GOTV IN AKRON:
Walking the Rust-Belt Walk in Ward 4
|A fuzzy shot of our staging location|
|Crystal, Jean and Pat Laying Out Turf for the Big Push|
At our Ward 4 outpost, ordinarily the combined space of the Just 'N Café and the Bizness Lab, we were superintended by a formidable local African-American woman who could re-focus chattering volunteers with a hard look from her chair behind the central-command computer. Hustled out to cover the next piece of turf, we worked our soggy printouts in the windy drizzle, drilling down to the last sporadic voters who might need a final nudge. Behind many doors were the voices – "already voted!" – of the already-voted or stern parents promising to turn their young'uns out to do their civic duty; behind others, TVs on and nobody answering; and others, either nobody home yet or nobody home, in vacant single-family houses or empty apartments with Obama materials dangling from a previous pass.
Akron used to be the Rubber City, running on the tire factories of Goodyear, Firestone and other manufacturing giants. The New Era had refreshed decades of General Tire workers getting off their shifts across the street. Plant closures hit the city hard. Downtown seems to be patching up its post-industrial distress, but in many parts of Ward 4, tired houses and weary residents reflect long-term unemployment, foreclosure, and the hard work of just getting by. The ravages of 1960s-era urban renewal also are etched in the abrupt dead ends of West Akron's streets, where we kept discovering that our next house number was on the other walled-off side of the interstate highway system.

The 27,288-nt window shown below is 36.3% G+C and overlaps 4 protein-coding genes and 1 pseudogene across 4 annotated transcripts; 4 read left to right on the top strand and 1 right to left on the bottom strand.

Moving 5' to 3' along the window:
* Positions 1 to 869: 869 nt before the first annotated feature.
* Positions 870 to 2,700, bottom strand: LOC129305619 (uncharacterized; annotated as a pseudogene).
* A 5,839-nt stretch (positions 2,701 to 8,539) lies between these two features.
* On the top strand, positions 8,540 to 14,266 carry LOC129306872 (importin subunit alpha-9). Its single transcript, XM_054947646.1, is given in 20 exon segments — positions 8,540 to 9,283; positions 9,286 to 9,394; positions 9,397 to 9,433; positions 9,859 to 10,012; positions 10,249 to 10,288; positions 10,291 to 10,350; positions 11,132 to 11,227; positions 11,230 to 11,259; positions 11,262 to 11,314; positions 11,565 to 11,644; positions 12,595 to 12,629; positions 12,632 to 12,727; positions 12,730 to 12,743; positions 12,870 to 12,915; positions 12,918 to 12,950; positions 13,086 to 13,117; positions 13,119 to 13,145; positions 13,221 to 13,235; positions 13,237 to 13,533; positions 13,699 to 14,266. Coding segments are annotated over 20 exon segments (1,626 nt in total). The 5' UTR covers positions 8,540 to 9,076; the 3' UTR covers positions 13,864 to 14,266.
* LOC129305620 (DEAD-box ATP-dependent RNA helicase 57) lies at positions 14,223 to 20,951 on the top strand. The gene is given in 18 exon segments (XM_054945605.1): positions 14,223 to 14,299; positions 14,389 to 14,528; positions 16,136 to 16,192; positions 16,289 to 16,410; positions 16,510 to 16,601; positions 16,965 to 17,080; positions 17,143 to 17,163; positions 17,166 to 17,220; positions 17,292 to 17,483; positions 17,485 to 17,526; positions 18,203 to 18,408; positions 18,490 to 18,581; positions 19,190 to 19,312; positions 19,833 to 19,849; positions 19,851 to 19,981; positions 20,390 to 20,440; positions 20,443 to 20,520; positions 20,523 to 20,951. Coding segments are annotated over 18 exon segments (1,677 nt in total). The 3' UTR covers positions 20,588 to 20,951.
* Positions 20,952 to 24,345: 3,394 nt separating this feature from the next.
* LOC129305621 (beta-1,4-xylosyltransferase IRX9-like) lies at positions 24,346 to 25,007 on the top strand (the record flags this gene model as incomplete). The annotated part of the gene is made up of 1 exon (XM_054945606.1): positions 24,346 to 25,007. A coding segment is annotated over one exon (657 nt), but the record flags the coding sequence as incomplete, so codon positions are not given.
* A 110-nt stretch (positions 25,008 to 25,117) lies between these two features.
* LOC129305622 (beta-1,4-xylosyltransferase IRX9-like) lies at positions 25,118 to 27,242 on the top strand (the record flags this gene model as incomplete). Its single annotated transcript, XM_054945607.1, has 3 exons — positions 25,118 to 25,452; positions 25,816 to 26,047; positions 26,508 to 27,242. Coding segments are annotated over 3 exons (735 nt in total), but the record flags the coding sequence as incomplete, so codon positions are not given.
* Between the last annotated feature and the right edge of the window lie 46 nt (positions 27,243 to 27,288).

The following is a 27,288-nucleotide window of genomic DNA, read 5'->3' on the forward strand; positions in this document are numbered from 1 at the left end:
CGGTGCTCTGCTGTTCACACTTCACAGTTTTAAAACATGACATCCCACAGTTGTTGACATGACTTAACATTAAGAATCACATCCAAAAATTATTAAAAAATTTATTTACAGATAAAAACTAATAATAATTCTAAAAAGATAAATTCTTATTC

Other than a scattering of lawn-signs and bumperstickers, there was not much evidence of the Romney/Ryan campaign. A handful of operatives made mischief: Obama/Biden lawn-signs had been regularly disappearing, as did – on election eve – the oblong placards we had just hung on doorknobs and storm-door latches, imprinted with the proper address of the right polling location for those particular voters.
To no avail: with over 74% turnout Ward 4 went 88% for the president on November 6, Ohio closed the deal, and Romney conceded before midnight in a form of early voting – with his feet, out of the battleground states and out of his misbegotten place in American political history.